Wednesday, November 4, 2009

NACCM 2009: Walk the Walk: The Most Important Rule for Real Leaders

Leadership takes guts! Alan Deutschman, author of Walk the Walk, shares how putting customers first sometimes starts with putting something else first. His book delves into the concept of what it takes to put customers first. If you put customers first, then someone else is second, i.e., vendors, executives, employees, Wall Street stock analysts, etc. Leadership means making the tough choices over these competing constituencies.

Deutschman shares the example of Starbucks and its CEO, Howard Schultz. Schultz was responsible for Starbucks incredible growth over the years, building from 400 stores in 1994 to 14,000 stores today, reaching a 75% market share. He came to realize that in their pursuit of market domination and growth, Starbucks had lost their vision. Schultz believe that they had strayed away from what made them popular over the years - cafĂ©-like experience, aroma of fresh ground coffee beans, and personal interaction with the barista, to name a few. Schultz realized that he had to lead his company back to the basics and “walk the walk”.

A company that built a truly customer-centric focus is Amazon. CEO Jeff Bezos made leadership decisions that were unheard of in the industry. For example, he allowed customers to post negative reviews about books, allowed third-party merchants to come in and offer lower prices, and gave away free shipping. Wall Street analysts asked Amazon’s board to remove Bezos because of his radical marketing tactics. Bezos understood that these strategies would ultimately create long-term customer loyalty and it did. Amazon succeeded at putting customers first says Deutschman.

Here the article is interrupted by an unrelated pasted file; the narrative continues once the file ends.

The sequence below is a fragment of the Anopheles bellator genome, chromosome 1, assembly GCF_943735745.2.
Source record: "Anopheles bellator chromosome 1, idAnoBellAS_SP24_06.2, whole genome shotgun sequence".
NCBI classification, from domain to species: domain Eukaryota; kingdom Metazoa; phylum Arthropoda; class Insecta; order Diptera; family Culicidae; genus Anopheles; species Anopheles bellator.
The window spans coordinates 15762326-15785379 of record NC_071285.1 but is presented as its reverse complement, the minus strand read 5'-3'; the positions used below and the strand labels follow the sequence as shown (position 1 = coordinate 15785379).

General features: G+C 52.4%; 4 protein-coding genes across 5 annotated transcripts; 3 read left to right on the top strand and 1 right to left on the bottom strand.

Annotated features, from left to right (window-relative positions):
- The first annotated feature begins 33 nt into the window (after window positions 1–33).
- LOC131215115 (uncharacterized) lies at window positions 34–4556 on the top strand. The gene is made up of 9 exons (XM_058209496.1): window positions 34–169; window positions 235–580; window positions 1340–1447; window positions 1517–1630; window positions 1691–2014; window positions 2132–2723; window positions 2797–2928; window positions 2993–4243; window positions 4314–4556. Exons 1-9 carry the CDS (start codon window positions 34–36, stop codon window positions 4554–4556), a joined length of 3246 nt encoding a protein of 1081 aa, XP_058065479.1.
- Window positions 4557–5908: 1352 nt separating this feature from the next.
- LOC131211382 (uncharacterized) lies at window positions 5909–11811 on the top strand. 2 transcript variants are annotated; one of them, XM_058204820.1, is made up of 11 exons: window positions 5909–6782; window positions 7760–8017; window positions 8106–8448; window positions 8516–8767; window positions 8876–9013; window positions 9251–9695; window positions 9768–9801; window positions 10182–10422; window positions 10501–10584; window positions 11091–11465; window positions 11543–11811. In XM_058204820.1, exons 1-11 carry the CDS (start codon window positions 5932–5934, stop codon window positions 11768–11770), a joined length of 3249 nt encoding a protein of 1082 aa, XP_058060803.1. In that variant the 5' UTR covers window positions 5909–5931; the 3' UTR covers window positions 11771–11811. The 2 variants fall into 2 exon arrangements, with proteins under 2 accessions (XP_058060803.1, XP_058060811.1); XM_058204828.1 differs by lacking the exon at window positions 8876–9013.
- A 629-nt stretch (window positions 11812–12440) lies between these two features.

Some companies have chosen to put customers first by putting other things first. An example of this is Southwest Airlines which has chosen to put employees first. During bad times, Southwest took a different approach than other airlines. In over 35 years, they have never laid off a single employee during a downturn reports Deutschman. Their high retention allows them to train employees in more creative way. By putting employees first, they have put customers first.

You can also serve customers first by putting a group of employees first. For example, Sony’s mission was to create a company for brilliant engineers. When color televisions came on the market, Sony held back from entering the market because they wanted to create a superior product driven by their engineers. Because of their investment in technology, they came out with the best color television in 1968 that had a superior picture quality called the Sony Triniton. Their CEO “walked the walk” because he chose to put their engineers first.

In another example, Deutschman points out that putting “cleanliness” first allowed McDonalds to grow exponentially. Ray Kroc was a clean freak and made cleanliness their #1 virtue. Fast food restaurants at the time were originally a hangout for teenage boys. Families stayed away. Kroc wanted to create a family restaurant that was clean and could offer value. Cleanliness, transparency, uniformed staffed, etc., helped to create this value. To date, cleanliness continues to be the #1 concern people have in choosing a fast food restaurant.

Charles Schwab wanted to create a stock broker business that put ethics first. They chose not to do investment banking, removed conflicts of interest, worked with individual investors and did not give purchase advice. Brokers were on straight salary so that they could provide service with no hidden agenda. One day, Schwab fired his own son for giving purchase advice to clients. Sometimes “walking the walk” requires us to make difficult choices.

To walk the walk and be a leader, you don’t need a mission statement or post your value proposition for all to see says Deutschman. Your customers should know you by your actions. It is rare in corporate America. In all of his research, he has found few leaders who truly “walk the walk”.

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